Nightmare Ending

Sweet, rosy dreams are pierced by grey, pregnant Pacific clouds that tumble in over Portland, Oregon. These clouds grip the lower altitudes like a mind wracked by an unwelcome and uninvited sleep pattern; entangled, tousled sheets are a suspicion of a fitful night’s sleep, and upon awakening, a cold sweat damps the torso with perspiration like spatters of the sidewalk’s rain. The nightmare reaches the point of no return, and it’s a physical struggle to exit out of the dreaded scenario. Seconds become hours as the desperate sprint becomes static movement. There is no escape route until the climax; thankful for small mercies, the nightmare disappears into the mist, but it haunts the dark room like the terrorizing state storm-clouds coming in off the coast. Daybreak comes, but it still never truly leaves your mind. This region, on the West Coast of the United States, is usually soaked with rainfall, and Matthew Cooper probably owes some inspiration to the inclement weather system that can take hold of Portland’s streets.

Nightmare Ending severs the segments of dark, negative emotions like a rainbow ushering away the last of the storm. For whatever reason, the album has had a long gestation period. This usually doesn’t bode well, but the delay, the meticulous attention and the added ambient finesse has only beautified an already gorgeous sound.

Matthew Cooper has always been successful, no matter where he turns his attention, or wherever the music may lead. Cooper’s earlier works range from vocal-led soundscapes, modern classical pieces, and even an entire album dedicated to the piano; his scope is just as spacious as the musical atmosphere he evokes. Last fall, he went under the pseudonym of Martin Eden and left us with Dedicate Function, a record that saw him ditch his revered, roaming ambient soundscapes in favour of breezy electronic music; although the beats still had a reflective tone underneath, shimmering with thoughtful, gentle atmospheres perceptible under the surface of the harder, concrete rhythms. Nightmare Ending is more of a traditional Eluvium listen. In fact, it’s his most comprehensive album in an already sublime discography; a retreat that encapsulates all of his best work, a role-call of beautiful piano progressions, processed guitar chords and creamy, enveloping atmospheres that shine an exultant light into shady alcoves. His music is a white dove illuminated against the murky grey sky.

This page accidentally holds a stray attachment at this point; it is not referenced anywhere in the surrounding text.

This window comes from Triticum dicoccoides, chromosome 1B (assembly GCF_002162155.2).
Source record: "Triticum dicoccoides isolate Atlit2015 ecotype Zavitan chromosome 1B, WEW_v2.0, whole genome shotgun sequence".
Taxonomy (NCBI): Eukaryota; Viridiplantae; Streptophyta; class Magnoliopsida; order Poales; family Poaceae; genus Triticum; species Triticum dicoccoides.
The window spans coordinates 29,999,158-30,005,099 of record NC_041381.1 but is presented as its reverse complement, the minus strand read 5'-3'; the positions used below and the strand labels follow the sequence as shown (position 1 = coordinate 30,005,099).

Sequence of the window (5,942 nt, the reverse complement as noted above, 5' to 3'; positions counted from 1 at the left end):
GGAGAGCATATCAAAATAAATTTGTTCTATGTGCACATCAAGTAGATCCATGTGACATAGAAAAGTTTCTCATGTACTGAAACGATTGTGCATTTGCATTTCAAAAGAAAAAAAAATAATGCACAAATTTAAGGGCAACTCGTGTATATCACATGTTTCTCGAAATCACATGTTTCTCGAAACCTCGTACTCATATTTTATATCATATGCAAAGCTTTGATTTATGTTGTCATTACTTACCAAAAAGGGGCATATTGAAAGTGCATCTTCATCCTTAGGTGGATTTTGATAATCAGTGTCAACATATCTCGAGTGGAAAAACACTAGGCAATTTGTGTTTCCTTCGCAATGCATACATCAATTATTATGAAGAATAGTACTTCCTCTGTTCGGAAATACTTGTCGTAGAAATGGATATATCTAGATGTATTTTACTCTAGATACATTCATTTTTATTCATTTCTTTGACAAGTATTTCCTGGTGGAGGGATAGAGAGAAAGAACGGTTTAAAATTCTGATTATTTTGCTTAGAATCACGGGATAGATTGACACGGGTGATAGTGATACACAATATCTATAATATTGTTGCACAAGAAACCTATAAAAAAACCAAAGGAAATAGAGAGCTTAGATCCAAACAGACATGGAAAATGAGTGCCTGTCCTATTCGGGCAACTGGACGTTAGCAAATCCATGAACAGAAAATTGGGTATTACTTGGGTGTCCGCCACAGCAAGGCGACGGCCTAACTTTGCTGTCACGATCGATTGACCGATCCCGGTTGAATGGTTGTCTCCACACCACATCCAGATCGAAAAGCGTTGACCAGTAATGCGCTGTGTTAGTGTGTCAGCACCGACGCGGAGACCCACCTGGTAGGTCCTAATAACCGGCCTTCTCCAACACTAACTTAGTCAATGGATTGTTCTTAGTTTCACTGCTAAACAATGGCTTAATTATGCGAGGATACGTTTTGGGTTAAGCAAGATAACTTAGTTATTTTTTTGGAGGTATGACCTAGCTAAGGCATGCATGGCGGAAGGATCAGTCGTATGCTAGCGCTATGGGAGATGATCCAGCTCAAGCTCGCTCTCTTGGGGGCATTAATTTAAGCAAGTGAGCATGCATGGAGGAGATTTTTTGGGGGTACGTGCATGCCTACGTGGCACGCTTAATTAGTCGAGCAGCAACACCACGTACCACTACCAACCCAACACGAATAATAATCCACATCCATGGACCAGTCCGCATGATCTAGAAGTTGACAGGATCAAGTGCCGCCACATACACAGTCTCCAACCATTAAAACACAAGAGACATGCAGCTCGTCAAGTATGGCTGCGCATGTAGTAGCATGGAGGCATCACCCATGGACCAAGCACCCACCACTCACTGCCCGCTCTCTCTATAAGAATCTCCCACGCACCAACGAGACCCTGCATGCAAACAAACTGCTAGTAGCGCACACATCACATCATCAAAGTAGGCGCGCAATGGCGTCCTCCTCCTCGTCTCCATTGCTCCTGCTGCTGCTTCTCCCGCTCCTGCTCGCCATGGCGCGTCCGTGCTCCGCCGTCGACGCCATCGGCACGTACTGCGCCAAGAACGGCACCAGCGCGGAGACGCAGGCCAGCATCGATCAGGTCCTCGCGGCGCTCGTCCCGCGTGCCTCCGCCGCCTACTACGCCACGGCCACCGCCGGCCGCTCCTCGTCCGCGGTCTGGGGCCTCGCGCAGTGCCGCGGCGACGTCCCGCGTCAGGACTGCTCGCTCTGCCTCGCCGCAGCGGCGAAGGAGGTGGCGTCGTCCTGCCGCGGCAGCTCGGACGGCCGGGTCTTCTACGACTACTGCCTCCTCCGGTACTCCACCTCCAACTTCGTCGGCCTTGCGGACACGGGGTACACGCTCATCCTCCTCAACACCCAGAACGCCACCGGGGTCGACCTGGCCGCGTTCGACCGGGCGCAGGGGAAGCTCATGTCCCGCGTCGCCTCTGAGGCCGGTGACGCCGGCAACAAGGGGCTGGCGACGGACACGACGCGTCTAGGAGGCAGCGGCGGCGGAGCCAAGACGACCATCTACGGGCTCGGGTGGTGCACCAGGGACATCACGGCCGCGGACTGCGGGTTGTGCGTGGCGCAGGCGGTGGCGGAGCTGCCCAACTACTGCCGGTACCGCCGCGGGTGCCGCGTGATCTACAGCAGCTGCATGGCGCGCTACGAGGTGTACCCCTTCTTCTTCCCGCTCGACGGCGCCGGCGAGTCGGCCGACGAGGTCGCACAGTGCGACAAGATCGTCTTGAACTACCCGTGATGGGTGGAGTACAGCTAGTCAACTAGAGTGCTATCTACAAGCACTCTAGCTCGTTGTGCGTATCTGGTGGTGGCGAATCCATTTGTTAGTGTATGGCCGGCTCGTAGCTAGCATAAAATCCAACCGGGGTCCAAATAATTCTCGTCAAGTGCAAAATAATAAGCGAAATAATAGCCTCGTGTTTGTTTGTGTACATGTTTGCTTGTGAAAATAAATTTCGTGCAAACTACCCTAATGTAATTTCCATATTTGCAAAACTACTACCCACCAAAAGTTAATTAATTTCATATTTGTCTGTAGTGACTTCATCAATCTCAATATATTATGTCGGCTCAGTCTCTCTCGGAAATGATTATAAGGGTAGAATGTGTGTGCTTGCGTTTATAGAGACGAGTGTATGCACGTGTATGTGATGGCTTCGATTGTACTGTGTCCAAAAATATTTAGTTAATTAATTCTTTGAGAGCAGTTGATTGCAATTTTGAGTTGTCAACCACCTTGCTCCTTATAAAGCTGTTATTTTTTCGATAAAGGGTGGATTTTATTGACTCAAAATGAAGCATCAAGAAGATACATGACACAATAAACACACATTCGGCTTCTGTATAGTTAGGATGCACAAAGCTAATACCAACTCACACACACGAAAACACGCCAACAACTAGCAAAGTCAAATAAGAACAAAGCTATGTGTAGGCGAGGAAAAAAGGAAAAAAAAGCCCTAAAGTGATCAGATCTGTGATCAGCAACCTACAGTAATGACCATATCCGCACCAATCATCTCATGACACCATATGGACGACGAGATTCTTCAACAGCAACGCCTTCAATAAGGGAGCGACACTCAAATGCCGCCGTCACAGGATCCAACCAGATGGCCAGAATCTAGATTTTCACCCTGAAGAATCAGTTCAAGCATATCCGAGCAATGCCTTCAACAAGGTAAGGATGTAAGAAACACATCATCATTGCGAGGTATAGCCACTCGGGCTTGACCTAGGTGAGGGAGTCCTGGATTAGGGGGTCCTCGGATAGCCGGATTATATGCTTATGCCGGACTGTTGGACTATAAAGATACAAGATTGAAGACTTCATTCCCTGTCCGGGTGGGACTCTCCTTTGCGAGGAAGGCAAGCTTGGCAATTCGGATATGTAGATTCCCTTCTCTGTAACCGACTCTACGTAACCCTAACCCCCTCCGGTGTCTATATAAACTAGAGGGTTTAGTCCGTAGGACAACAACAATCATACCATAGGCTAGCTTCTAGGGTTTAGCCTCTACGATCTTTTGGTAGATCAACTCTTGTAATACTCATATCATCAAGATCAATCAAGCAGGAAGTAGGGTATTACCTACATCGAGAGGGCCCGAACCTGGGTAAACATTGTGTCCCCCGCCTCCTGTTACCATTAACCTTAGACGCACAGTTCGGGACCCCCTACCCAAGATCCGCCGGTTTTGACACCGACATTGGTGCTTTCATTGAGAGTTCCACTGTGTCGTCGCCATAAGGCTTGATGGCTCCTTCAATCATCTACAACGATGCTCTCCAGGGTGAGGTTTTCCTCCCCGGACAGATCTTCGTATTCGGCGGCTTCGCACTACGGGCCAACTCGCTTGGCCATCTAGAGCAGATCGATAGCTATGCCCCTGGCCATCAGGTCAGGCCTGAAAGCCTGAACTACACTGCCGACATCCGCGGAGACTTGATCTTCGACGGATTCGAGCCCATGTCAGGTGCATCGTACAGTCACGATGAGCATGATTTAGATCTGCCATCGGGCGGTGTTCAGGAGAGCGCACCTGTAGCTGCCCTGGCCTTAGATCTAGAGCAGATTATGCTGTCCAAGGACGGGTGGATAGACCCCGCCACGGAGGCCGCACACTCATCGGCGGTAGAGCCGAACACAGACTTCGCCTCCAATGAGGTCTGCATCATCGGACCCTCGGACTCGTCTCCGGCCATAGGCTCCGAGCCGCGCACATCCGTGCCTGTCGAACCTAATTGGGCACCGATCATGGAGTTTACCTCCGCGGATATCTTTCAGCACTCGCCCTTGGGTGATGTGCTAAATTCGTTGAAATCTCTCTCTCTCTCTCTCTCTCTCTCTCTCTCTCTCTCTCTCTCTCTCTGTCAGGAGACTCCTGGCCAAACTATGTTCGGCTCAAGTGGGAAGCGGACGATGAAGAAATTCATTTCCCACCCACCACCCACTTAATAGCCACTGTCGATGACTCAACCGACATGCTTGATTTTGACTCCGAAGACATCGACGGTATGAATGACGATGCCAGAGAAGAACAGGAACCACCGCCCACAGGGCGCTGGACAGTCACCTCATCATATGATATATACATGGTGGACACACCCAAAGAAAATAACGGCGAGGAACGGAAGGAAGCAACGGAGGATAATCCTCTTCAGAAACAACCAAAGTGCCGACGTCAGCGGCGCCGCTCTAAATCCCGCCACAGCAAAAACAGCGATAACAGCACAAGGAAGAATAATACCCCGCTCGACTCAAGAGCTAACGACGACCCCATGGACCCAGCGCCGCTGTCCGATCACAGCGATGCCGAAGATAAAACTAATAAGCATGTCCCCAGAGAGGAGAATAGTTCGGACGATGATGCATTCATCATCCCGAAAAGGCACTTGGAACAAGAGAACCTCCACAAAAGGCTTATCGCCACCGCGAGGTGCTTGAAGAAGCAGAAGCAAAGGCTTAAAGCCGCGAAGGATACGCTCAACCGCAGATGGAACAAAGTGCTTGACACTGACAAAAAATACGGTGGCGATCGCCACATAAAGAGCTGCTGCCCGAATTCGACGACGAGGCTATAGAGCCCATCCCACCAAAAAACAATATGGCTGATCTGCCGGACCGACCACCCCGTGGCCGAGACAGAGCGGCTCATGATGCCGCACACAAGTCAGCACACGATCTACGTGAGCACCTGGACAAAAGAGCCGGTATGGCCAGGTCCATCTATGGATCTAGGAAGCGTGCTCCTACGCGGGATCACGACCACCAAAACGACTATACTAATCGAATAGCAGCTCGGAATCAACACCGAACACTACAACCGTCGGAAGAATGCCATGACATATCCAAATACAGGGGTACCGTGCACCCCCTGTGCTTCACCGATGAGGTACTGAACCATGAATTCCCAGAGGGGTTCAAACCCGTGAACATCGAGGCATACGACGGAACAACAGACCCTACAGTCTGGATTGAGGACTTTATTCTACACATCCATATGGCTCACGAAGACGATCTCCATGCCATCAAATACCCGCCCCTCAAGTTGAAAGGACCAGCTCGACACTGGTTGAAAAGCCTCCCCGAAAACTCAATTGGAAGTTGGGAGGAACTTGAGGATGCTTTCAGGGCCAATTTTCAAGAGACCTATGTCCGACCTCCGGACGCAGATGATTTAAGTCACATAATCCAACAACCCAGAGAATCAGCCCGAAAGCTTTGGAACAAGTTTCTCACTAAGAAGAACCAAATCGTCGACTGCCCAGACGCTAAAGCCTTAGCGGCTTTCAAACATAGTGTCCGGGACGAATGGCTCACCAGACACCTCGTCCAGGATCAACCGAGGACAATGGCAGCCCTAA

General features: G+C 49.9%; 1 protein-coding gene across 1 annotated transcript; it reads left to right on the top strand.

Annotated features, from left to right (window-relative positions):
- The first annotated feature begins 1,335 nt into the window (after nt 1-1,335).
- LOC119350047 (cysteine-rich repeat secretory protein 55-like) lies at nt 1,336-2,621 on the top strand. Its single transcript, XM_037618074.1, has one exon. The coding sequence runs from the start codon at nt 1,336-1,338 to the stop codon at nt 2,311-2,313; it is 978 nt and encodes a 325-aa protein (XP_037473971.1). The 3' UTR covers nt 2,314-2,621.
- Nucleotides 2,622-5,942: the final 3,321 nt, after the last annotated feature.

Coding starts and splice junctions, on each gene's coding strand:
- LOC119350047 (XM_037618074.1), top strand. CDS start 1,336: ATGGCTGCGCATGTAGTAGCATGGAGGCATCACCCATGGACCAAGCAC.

‘Don’t Get Any Closer’, and its repetitive, major chord progression kicks off Nightmare Ending. The title suggests a double meaning – is the nightmare coming to an end, or does the very end contain a nightmarish prophecy? The music is a delta-wave of a dream that returns to the classic, ambient style of his past – a shrouded, vague mist with the potential to clear and glint with beauty, a style of music that Cooper himself helped to compose and assemble, and one that others have later used as inspiration, venturing even further out to the ambient shores.

Grander in size and unprecedented in its bravery, Nightmare Ending is Eluvium’s crowning achievement, a double album that sits on a dazzling throne constructed out of those lush, looped chord progressions and hazy tones. While the similarities with his much adored Copia are there – in the sweeping string sections, the pervasive atmosphere that caresses and lingers much as it develops, and in the looping piano melodies, they don’t seem to bear fruit. This isn’t Copia, Volume II, although Nightmare Ending was supposed to be her immediate successor. Copia remains a favourite for many Eluvium fans, but Nightmare Ending is smoother to the touch and the lengthy spell of her creation has left the music to settle and stew, becoming a well-rounded, meditative message of hope and optimism after a long and tiring recurring nightmare.

Nightmare Ending invites the listener in, returning to Cooper’s roots of instrumental, ambient music, absent of vocals – apart from the coda, ‘Happiness’ – marking a departure from its predecessor, Similes, which heavily featured Cooper’s voice, the closest he has come to ambient pop. Portland, Oregon, with its temperamental climate and persistent rainfall, shapes his ambient landscapes in such a way that they are forever soaked in a misty dew, the deep, orchestral swells airborne and left swirling in a continuous, 360-degree spiral. ‘Don’t Get Any Closer’ sounds like a warning, as if the rain-clouds are really thunderstorms concealing daggers of lightning, but as you may have come to expect from Eluvium, it’s a peaceful start. A lovely piano progression trails over subtle loops and a lightly-strummed electric guitar chord becomes a rhythmic backbeat. A tranquil organ melody trails over the bridge section, acting as the archway that flows between the loop and back. Lighter swirls, skirting over each other like feathery voices lost in the air, are added to the music, advancing the track slowly but surely. You sink in quickly.